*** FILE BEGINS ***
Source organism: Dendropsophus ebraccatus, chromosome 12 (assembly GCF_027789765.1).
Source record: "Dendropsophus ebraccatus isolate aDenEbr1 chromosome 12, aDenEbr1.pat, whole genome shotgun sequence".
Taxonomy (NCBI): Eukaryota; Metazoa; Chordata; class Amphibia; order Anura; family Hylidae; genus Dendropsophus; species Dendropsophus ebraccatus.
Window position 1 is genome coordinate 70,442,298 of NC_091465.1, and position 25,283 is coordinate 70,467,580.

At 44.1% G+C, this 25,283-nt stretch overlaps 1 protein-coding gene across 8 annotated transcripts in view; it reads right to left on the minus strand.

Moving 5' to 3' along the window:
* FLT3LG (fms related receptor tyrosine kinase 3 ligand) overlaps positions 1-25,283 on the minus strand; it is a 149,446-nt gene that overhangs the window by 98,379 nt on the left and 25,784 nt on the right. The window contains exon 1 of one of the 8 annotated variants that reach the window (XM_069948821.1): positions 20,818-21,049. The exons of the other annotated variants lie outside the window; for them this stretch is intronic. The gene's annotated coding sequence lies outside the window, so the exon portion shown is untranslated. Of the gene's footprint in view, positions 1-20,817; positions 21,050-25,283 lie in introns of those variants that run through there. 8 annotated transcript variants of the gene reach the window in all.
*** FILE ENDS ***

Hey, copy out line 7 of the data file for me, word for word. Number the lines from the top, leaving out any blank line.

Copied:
* FLT3LG (fms related receptor tyrosine kinase 3 ligand) overlaps positions 1-25,283 on the minus strand; it is a 149,446-nt gene that overhangs the window by 98,379 nt on the left and 25,784 nt on the right. The window contains exon 1 of one of the 8 annotated variants that reach the window (XM_069948821.1): positions 20,818-21,049. The exons of the other annotated variants lie outside the window; for them this stretch is intronic. The gene's annotated coding sequence lies outside the window, so the exon portion shown is untranslated. Of the gene's footprint in view, positions 1-20,817; positions 21,050-25,283 lie in introns of those variants that run through there. 8 annotated transcript variants of the gene reach the window in all.